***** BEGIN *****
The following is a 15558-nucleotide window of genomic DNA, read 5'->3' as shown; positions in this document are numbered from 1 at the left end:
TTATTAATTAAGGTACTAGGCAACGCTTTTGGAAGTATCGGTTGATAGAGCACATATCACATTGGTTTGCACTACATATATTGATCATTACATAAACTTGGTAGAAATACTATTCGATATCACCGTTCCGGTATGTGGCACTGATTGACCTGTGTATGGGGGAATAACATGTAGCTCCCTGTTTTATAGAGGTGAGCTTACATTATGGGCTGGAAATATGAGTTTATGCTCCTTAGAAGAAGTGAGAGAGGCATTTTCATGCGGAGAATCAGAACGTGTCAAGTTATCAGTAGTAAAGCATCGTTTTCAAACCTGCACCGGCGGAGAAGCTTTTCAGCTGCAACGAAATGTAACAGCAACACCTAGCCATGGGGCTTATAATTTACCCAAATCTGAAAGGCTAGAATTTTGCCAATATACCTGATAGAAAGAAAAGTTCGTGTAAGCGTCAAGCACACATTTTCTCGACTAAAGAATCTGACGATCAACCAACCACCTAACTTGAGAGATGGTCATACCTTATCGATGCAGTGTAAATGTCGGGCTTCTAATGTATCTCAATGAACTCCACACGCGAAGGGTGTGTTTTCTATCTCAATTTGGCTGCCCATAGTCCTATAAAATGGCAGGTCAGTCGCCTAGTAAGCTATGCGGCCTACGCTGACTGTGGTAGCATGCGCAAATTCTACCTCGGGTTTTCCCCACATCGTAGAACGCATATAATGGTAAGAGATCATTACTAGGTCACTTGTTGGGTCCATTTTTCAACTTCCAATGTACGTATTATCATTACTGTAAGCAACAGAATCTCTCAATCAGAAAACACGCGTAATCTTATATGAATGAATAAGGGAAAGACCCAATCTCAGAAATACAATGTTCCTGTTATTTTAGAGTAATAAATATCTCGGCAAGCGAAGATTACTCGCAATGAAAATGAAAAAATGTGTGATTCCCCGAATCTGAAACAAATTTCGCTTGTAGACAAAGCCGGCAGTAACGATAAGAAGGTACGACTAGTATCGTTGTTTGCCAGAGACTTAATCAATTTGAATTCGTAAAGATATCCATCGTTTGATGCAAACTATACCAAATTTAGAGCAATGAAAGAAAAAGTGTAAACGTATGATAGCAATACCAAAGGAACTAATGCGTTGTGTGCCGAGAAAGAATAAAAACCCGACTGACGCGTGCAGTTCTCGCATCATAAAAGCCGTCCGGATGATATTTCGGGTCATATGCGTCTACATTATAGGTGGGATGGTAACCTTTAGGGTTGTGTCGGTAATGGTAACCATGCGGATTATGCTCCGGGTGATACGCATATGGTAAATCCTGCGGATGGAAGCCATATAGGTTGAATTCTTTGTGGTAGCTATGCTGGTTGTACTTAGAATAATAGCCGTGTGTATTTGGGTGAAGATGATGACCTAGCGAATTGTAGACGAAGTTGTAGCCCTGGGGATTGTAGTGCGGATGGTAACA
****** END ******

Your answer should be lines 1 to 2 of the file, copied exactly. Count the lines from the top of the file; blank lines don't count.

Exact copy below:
The following is a 15558-nucleotide window of genomic DNA, read 5'->3' as shown; positions in this document are numbered from 1 at the left end:
TTATTAATTAAGGTACTAGGCAACGCTTTTGGAAGTATCGGTTGATAGAGCACATATCACATTGGTTTGCACTACATATATTGATCATTACATAAACTTGGTAGAAATACTATTCGATATCACCGTTCCGGTATGTGGCACTGATTGACCTGTGTATGGGGGAATAACATGTAGCTCCCTGTTTTATAGAGGTGAGCTTACATTATGGGCTGGAAATATGAGTTTATGCTCCTTAGAAGAAGTGAGAGAGGCATTTTCATGCGGAGAATCAGAACGTGTCAAGTTATCAGTAGTAAAGCATCGTTTTCAAACCTGCACCGGCGGAGAAGCTTTTCAGCTGCAACGAAATGTAACAGCAACACCTAGCCATGGGGCTTATAATTTACCCAAATCTGAAAGGCTAGAATTTTGCCAATATACCTGATAGAAAGAAAAGTTCGTGTAAGCGTCAAGCACACATTTTCTCGACTAAAGAATCTGACGATCAACCAACCACCTAACTTGAGAGATGGTCATACCTTATCGATGCAGTGTAAATGTCGGGCTTCTAATGTATCTCAATGAACTCCACACGCGAAGGGTGTGTTTTCTATCTCAATTTGGCTGCCCATAGTCCTATAAAATGGCAGGTCAGTCGCCTAGTAAGCTATGCGGCCTACGCTGACTGTGGTAGCATGCGCAAATTCTACCTCGGGTTTTCCCCACATCGTAGAACGCATATAATGGTAAGAGATCATTACTAGGTCACTTGTTGGGTCCATTTTTCAACTTCCAATGTACGTATTATCATTACTGTAAGCAACAGAATCTCTCAATCAGAAAACACGCGTAATCTTATATGAATGAATAAGGGAAAGACCCAATCTCAGAAATACAATGTTCCTGTTATTTTAGAGTAATAAATATCTCGGCAAGCGAAGATTACTCGCAATGAAAATGAAAAAATGTGTGATTCCCCGAATCTGAAACAAATTTCGCTTGTAGACAAAGCCGGCAGTAACGATAAGAAGGTACGACTAGTATCGTTGTTTGCCAGAGACTTAATCAATTTGAATTCGTAAAGATATCCATCGTTTGATGCAAACTATACCAAATTTAGAGCAATGAAAGAAAAAGTGTAAACGTATGATAGCAATACCAAAGGAACTAATGCGTTGTGTGCCGAGAAAGAATAAAAACCCGACTGACGCGTGCAGTTCTCGCATCATAAAAGCCGTCCGGATGATATTTCGGGTCATATGCGTCTACATTATAGGTGGGATGGTAACCTTTAGGGTTGTGTCGGTAATGGTAACCATGCGGATTATGCTCCGGGTGATACGCATATGGTAAATCCTGCGGATGGAAGCCATATAGGTTGAATTCTTTGTGGTAGCTATGCTGGTTGTACTTAGAATAATAGCCGTGTGTATTTGGGTGAAGATGATGACCTAGCGAATTGTAGACGAAGTTGTAGCCCTGGGGATTGTAGTGCGGATGGTAACA